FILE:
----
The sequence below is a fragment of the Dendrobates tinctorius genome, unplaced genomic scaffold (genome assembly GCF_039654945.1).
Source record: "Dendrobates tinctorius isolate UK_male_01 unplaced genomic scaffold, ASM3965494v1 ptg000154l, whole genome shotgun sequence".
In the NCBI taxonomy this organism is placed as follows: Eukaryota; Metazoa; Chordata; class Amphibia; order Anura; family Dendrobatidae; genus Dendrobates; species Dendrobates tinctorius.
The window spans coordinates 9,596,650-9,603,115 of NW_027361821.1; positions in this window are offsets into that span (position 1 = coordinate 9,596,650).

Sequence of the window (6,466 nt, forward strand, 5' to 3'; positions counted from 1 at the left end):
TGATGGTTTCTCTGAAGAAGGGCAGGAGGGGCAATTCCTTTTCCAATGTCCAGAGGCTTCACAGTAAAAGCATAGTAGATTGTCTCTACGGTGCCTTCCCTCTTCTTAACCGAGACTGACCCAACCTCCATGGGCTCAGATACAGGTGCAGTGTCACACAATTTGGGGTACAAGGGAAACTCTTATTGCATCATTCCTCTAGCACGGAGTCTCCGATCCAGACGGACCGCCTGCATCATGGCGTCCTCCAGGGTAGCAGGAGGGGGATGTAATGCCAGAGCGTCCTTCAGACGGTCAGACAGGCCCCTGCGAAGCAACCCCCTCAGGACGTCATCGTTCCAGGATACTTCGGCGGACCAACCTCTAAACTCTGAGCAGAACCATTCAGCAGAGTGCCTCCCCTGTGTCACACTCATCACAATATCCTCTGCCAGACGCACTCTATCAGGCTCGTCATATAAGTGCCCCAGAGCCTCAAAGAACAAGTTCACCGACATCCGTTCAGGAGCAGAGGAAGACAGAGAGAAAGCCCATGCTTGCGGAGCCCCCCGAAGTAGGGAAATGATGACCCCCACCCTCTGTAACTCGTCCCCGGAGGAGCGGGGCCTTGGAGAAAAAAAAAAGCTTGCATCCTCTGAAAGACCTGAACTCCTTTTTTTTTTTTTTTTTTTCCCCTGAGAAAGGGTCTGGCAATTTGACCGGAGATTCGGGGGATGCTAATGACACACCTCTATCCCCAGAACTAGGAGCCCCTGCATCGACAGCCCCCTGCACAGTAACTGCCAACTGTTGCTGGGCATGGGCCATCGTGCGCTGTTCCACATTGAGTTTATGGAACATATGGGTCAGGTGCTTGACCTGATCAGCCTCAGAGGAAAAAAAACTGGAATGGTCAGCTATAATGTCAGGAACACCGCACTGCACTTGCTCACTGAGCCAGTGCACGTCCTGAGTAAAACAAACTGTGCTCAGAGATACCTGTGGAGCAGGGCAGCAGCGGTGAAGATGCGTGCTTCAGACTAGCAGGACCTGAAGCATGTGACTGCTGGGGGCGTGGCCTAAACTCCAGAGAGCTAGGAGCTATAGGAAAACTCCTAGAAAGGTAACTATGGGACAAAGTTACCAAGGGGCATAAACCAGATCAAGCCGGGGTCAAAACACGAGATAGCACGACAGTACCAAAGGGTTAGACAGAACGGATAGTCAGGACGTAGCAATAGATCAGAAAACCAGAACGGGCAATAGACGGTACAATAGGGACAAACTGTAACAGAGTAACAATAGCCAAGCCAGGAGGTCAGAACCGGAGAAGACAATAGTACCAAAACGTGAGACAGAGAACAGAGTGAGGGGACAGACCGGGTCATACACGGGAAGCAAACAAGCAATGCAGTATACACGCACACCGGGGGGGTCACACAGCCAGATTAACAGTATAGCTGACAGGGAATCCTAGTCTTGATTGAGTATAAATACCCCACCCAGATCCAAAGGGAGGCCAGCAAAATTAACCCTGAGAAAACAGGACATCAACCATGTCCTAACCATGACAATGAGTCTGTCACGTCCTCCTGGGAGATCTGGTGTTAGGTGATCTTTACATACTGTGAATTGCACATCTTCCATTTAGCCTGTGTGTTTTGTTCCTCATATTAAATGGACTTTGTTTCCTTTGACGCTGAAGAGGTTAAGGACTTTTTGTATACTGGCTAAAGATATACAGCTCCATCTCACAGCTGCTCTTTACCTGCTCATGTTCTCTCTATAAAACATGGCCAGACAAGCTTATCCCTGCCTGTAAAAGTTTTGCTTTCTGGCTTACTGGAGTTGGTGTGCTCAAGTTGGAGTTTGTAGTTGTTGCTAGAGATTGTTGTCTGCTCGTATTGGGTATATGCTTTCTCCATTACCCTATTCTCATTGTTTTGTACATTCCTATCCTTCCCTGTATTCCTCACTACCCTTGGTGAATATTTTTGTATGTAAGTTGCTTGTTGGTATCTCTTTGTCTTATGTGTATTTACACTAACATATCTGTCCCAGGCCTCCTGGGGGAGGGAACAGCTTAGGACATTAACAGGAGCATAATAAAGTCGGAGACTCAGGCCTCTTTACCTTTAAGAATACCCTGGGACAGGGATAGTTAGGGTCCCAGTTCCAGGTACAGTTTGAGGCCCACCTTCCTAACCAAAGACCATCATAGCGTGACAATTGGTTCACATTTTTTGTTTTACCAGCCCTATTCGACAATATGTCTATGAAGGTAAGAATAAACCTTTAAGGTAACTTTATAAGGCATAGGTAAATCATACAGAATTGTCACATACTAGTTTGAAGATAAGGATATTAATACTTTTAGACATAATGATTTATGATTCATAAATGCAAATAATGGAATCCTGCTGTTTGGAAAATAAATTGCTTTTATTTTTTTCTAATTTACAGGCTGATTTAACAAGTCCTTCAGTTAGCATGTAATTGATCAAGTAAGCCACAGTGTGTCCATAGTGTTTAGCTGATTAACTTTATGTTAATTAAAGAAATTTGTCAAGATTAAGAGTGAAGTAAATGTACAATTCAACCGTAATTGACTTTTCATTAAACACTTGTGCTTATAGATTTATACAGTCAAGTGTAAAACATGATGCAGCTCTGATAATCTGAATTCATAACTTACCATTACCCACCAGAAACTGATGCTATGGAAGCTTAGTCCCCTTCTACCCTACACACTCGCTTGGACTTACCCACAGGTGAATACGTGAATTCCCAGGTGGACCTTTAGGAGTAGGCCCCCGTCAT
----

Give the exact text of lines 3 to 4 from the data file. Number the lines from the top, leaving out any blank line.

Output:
In the NCBI taxonomy this organism is placed as follows: Eukaryota; Metazoa; Chordata; class Amphibia; order Anura; family Dendrobatidae; genus Dendrobates; species Dendrobates tinctorius.
The window spans coordinates 9,596,650-9,603,115 of NW_027361821.1; positions in this window are offsets into that span (position 1 = coordinate 9,596,650).